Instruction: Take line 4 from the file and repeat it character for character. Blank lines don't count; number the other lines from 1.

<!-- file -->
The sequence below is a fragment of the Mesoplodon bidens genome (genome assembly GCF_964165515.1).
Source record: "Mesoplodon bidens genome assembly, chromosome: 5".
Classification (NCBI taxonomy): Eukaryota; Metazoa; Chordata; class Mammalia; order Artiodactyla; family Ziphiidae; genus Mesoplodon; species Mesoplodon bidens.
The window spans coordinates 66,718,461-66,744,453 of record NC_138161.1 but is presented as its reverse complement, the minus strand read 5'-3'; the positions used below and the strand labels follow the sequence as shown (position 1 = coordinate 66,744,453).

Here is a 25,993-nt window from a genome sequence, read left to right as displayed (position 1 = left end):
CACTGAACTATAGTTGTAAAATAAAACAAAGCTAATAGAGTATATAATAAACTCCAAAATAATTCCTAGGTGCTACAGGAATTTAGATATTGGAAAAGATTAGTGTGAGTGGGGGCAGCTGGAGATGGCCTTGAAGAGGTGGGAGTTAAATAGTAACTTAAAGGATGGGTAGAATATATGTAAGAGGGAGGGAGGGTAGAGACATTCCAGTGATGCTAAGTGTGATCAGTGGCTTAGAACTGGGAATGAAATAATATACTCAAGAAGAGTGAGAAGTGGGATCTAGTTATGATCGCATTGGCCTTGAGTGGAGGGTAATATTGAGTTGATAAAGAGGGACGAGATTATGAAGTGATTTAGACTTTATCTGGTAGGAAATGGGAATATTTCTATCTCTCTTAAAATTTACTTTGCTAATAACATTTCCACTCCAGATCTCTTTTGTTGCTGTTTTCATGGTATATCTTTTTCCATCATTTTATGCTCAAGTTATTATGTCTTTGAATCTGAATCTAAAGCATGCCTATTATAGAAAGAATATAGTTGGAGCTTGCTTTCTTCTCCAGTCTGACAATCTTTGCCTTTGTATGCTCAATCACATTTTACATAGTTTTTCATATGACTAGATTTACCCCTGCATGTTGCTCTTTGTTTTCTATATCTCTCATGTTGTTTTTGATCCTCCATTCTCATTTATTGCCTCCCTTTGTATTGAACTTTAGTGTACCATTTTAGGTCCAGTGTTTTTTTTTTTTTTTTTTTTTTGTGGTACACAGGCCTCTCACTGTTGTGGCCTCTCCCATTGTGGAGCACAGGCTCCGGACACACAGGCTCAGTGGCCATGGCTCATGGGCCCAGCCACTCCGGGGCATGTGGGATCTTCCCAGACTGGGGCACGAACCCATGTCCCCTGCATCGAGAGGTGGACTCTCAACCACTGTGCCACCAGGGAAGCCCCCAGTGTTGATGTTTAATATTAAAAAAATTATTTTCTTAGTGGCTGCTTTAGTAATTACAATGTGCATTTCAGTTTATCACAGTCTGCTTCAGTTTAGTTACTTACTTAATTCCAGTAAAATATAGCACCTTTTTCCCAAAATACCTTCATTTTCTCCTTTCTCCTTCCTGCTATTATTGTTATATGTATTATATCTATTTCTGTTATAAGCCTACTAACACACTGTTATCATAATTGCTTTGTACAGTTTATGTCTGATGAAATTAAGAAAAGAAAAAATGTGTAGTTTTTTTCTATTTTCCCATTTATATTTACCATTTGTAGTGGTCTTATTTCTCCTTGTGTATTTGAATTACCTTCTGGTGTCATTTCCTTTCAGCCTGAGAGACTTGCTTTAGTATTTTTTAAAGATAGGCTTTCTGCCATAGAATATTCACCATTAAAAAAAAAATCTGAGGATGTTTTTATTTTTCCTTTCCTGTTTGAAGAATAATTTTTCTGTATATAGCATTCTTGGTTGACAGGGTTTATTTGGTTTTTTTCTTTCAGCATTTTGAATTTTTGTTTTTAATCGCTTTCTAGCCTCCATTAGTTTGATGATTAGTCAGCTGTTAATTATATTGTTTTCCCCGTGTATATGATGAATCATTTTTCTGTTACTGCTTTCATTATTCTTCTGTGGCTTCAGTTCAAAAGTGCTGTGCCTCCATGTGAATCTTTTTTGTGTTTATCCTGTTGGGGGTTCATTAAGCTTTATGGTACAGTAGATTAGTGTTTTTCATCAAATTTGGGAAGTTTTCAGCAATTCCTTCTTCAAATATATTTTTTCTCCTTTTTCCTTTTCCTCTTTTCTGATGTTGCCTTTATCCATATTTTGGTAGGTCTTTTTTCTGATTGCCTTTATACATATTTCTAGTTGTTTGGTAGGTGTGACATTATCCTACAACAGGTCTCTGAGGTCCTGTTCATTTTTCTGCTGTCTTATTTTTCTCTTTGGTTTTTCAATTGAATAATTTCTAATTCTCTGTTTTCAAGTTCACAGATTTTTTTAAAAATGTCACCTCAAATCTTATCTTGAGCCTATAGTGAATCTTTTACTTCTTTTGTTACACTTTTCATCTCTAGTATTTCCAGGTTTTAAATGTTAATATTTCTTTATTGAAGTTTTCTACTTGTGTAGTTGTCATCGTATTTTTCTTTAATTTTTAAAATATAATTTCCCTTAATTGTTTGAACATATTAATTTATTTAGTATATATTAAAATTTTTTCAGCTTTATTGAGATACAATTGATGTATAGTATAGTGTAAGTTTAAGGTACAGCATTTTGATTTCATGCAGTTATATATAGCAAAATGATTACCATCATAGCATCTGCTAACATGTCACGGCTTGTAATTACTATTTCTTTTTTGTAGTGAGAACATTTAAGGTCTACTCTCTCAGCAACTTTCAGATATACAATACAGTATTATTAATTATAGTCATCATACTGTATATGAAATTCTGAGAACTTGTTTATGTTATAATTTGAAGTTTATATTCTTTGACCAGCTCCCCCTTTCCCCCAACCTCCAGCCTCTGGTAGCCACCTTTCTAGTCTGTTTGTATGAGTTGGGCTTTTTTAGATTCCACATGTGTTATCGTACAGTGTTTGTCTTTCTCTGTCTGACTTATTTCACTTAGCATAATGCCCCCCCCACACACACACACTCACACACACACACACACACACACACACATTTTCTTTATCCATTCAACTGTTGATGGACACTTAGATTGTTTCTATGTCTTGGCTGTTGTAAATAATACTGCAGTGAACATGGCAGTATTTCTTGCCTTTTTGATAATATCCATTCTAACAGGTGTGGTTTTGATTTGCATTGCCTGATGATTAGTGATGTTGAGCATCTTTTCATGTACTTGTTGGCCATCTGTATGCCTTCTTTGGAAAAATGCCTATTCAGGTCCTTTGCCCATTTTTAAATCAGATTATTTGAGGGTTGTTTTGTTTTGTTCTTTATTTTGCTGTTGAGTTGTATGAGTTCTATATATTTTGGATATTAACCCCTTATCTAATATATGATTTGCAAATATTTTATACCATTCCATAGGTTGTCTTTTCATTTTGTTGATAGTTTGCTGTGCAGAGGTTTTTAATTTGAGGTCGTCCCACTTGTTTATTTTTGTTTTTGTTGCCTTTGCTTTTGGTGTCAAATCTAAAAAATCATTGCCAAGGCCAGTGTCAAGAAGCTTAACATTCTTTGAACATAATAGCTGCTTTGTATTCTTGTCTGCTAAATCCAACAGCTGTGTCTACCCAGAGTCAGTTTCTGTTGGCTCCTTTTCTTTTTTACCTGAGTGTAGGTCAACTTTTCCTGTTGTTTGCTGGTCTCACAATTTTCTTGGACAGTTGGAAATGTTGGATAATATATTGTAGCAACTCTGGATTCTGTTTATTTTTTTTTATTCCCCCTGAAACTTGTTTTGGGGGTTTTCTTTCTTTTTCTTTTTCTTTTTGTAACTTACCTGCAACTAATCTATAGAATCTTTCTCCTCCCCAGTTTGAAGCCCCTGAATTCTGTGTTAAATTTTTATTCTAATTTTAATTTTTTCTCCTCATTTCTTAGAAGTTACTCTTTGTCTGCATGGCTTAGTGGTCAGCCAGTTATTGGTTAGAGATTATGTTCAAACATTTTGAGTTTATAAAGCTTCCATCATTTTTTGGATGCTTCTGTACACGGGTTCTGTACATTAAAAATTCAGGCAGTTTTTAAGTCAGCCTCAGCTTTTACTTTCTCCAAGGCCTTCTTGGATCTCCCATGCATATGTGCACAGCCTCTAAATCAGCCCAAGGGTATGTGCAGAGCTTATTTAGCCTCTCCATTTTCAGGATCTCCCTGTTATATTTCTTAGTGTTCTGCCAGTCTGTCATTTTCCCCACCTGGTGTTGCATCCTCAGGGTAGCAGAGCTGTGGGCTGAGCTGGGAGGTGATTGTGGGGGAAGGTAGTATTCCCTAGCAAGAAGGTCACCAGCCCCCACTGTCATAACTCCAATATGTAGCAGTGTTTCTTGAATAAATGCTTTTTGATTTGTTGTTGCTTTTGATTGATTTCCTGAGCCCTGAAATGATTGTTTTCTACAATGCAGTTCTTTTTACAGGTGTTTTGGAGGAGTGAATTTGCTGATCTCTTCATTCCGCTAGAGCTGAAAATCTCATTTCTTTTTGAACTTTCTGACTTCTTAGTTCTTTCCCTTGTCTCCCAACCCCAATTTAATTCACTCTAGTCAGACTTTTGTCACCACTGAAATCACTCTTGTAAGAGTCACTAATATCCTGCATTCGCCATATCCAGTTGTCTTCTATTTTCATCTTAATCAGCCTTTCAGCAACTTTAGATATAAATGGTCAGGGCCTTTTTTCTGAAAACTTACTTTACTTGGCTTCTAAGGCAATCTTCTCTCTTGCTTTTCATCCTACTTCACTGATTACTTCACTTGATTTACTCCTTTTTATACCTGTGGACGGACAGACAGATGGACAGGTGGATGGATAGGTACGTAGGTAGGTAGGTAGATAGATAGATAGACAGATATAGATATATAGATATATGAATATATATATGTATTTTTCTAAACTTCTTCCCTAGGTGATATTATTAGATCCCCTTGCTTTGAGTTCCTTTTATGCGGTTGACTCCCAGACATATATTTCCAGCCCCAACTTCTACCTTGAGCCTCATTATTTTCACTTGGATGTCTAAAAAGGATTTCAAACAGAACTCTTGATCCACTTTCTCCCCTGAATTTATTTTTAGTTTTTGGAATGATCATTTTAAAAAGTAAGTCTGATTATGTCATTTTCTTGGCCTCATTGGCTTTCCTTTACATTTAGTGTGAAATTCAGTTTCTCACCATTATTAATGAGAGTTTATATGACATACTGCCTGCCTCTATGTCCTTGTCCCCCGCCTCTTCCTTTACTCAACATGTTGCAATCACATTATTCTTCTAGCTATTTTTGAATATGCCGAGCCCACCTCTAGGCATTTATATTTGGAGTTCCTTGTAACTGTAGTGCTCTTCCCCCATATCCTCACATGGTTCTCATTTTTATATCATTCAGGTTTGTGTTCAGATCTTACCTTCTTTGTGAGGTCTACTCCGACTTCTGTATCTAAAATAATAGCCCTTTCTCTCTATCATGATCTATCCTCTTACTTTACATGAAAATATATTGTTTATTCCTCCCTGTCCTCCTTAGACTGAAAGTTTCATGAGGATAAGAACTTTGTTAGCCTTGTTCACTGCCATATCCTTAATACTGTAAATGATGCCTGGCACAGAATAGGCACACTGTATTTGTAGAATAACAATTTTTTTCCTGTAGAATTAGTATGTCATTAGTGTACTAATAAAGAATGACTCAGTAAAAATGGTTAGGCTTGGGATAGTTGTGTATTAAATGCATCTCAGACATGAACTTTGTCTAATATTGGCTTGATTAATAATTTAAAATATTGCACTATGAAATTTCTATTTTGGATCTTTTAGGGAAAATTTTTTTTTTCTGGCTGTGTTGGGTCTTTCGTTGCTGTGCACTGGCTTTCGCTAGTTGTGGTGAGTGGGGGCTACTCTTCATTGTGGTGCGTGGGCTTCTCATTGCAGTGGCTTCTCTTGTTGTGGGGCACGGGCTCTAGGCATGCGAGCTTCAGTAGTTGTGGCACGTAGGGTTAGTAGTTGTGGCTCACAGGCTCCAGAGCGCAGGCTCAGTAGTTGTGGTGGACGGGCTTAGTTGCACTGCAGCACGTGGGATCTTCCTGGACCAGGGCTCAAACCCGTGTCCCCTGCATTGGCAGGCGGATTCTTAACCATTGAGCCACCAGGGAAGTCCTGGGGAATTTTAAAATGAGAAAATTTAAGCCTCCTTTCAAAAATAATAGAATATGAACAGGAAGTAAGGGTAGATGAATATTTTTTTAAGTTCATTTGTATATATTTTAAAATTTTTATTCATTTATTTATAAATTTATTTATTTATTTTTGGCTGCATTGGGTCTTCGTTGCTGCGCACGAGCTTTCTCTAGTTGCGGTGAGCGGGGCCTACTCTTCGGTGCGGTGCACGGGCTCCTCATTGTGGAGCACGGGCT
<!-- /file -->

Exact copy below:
The window spans coordinates 66,718,461-66,744,453 of record NC_138161.1 but is presented as its reverse complement, the minus strand read 5'-3'; the positions used below and the strand labels follow the sequence as shown (position 1 = coordinate 66,744,453).